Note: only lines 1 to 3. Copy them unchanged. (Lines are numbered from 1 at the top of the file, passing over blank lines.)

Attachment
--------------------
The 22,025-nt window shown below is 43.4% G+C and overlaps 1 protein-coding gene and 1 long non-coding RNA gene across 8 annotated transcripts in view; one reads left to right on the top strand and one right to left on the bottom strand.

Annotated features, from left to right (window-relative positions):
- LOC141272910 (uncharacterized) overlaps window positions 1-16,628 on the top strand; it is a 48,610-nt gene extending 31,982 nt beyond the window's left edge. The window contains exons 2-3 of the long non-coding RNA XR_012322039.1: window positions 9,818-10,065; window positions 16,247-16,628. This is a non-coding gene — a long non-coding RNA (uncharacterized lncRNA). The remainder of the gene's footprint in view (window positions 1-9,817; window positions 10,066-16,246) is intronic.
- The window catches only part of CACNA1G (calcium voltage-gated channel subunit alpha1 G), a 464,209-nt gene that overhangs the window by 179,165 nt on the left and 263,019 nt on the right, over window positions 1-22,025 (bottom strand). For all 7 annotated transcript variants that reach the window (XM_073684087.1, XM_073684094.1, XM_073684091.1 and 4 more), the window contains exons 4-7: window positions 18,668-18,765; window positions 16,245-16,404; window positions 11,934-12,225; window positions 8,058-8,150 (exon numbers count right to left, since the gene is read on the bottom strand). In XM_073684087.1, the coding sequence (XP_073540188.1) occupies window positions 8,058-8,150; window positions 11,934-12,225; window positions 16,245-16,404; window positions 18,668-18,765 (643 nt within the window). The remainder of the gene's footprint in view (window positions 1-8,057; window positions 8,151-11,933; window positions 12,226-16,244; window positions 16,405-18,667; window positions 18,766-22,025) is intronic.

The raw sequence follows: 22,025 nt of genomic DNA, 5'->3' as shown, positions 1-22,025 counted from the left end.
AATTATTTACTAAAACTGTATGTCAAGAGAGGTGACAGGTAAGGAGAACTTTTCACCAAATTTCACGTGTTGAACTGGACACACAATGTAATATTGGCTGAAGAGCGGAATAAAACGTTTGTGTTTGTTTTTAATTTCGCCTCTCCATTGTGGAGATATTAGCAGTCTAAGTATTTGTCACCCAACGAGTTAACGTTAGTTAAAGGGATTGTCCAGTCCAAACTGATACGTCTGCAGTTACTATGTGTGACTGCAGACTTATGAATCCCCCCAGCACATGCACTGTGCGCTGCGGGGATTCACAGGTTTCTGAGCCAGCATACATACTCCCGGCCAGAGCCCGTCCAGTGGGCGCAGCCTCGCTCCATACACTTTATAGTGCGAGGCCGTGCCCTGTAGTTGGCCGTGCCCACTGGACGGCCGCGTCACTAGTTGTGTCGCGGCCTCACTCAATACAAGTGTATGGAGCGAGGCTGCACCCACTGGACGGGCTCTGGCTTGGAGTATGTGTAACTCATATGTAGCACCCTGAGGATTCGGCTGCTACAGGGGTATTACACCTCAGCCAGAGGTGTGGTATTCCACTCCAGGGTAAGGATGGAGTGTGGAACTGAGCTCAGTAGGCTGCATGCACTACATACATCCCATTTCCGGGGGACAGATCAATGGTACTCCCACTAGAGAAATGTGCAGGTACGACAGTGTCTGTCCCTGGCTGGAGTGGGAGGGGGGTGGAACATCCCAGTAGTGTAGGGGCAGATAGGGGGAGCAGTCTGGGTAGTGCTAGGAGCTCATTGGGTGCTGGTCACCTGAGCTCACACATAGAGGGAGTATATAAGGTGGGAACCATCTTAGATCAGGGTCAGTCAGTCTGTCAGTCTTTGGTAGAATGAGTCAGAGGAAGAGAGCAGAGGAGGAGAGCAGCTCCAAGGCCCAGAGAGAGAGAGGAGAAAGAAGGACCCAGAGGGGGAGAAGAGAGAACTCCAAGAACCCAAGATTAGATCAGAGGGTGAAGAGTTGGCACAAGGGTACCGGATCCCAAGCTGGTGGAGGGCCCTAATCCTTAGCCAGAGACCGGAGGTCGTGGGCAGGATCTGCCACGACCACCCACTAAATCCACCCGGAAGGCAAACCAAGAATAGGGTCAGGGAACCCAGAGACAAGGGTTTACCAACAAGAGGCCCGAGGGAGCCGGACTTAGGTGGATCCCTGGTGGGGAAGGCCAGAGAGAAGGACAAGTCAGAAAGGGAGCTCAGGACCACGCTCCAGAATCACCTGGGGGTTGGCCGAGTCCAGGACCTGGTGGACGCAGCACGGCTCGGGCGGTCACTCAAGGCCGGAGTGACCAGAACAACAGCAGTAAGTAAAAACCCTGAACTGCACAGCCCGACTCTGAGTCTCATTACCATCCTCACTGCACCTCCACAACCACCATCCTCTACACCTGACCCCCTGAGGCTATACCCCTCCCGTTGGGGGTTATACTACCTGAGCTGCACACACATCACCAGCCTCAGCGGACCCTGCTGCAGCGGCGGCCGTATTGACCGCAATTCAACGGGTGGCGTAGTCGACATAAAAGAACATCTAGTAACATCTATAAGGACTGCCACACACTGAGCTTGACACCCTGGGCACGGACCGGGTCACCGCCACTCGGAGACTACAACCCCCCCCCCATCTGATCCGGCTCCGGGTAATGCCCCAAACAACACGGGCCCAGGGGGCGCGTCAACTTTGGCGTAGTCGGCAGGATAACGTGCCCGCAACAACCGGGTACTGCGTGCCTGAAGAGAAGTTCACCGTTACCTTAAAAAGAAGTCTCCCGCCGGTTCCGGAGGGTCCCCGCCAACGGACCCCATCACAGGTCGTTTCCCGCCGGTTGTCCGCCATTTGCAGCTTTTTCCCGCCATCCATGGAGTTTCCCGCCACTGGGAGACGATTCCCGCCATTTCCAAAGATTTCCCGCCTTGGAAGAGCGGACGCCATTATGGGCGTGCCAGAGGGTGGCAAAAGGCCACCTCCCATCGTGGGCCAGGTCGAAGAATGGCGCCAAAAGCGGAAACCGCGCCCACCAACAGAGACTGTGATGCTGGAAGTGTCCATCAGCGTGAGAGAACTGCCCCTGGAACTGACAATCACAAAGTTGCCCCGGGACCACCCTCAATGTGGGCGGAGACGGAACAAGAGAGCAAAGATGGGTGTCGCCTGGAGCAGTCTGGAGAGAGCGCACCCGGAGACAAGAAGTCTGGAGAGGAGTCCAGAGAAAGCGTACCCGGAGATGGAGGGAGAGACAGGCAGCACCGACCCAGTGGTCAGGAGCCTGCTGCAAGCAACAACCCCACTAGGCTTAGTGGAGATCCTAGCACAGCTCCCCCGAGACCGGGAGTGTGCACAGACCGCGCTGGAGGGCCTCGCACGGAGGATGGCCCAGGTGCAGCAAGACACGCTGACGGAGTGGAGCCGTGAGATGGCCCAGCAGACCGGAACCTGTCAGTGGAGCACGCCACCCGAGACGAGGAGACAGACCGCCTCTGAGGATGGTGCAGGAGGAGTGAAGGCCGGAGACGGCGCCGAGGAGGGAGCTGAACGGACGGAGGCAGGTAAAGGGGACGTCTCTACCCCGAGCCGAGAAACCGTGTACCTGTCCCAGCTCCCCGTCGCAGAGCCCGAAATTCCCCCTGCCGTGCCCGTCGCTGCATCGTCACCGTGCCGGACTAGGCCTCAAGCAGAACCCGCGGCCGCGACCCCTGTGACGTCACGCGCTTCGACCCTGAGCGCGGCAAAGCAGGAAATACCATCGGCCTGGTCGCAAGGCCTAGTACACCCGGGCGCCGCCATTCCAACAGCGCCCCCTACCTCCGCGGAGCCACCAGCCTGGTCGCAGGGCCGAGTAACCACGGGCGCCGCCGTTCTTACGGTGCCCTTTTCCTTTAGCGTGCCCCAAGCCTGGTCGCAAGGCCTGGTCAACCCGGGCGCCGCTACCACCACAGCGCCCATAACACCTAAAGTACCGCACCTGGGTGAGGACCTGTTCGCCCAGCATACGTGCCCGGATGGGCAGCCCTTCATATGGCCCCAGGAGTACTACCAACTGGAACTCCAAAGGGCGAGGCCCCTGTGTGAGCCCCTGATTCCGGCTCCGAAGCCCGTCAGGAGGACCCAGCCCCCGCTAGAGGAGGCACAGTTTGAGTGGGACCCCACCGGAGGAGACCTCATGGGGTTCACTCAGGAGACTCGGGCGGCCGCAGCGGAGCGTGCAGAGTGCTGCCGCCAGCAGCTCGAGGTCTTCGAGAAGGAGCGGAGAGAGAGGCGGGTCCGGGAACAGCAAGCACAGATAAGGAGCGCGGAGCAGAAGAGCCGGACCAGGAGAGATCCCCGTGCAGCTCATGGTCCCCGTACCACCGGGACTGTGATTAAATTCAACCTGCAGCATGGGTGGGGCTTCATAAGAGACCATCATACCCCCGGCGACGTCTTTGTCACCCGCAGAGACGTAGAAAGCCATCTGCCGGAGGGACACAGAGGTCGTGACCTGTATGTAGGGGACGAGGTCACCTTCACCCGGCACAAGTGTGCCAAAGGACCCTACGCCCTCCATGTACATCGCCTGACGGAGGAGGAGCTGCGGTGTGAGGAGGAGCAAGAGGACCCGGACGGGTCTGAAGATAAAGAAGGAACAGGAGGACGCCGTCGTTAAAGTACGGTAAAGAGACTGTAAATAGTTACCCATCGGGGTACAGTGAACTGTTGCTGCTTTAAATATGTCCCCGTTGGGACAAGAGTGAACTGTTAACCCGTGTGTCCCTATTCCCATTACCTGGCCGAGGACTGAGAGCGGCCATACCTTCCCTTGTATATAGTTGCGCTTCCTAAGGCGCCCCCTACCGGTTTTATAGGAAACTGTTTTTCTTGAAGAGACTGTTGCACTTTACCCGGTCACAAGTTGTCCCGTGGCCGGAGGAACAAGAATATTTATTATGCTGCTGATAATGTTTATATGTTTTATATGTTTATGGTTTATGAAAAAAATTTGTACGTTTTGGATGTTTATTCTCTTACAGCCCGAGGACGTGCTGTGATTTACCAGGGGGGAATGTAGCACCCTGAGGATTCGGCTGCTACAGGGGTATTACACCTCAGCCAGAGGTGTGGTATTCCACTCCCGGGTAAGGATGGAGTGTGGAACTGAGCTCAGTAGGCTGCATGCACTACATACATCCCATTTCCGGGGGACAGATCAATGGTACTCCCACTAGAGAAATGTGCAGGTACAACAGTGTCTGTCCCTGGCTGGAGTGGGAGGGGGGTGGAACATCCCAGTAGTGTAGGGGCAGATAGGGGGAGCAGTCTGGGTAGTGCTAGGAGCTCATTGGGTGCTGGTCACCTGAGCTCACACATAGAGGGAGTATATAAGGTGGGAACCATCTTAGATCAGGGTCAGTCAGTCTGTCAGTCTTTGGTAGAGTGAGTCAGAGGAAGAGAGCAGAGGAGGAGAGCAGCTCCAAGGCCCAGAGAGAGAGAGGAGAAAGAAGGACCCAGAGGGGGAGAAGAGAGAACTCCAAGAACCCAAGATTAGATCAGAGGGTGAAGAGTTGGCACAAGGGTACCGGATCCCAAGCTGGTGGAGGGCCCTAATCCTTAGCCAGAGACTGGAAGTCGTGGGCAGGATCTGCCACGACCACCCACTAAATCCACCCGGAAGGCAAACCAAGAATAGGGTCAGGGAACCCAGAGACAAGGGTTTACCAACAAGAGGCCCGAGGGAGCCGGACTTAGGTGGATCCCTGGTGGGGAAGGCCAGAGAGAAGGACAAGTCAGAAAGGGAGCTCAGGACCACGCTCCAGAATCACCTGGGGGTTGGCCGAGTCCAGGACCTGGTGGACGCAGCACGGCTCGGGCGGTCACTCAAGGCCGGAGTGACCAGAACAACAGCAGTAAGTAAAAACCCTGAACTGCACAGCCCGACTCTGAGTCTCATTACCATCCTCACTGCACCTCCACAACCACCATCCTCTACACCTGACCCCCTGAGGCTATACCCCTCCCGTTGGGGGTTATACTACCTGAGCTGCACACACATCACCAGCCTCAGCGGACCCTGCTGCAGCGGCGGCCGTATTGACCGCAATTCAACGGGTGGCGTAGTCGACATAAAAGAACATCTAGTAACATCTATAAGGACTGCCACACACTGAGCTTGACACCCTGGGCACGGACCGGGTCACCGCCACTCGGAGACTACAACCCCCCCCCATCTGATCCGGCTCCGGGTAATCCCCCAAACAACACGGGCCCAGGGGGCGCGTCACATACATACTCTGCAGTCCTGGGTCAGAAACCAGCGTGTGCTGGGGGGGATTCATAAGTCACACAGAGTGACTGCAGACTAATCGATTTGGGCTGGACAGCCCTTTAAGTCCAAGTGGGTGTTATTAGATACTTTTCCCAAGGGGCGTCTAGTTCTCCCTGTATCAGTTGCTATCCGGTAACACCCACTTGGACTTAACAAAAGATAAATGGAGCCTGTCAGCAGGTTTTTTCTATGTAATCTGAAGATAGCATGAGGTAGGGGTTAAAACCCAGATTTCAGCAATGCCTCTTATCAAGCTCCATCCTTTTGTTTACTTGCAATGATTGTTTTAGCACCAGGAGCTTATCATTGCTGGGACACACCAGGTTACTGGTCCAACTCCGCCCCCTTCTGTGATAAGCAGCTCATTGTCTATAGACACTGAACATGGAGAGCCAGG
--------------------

The 22,025-nt window shown below is 43.4% G+C and overlaps 1 protein-coding gene and 1 long non-coding RNA gene across 8 annotated transcripts in view; one reads left to right on the top strand and one right to left on the bottom strand.

Annotated features, from left to right (window-relative positions):
- LOC141272910 (uncharacterized) overlaps window positions 1-16,628 on the top strand; it is a 48,610-nt gene extending 31,982 nt beyond the window's left edge. The window contains exons 2-3 of the long non-coding RNA XR_012322039.1: window positions 9,818-10,065; window positions 16,247-16,628. This is a non-coding gene — a long non-coding RNA (uncharacterized lncRNA). The remainder of the gene's footprint in view (window positions 1-9,817; window positions 10,066-16,246) is intronic.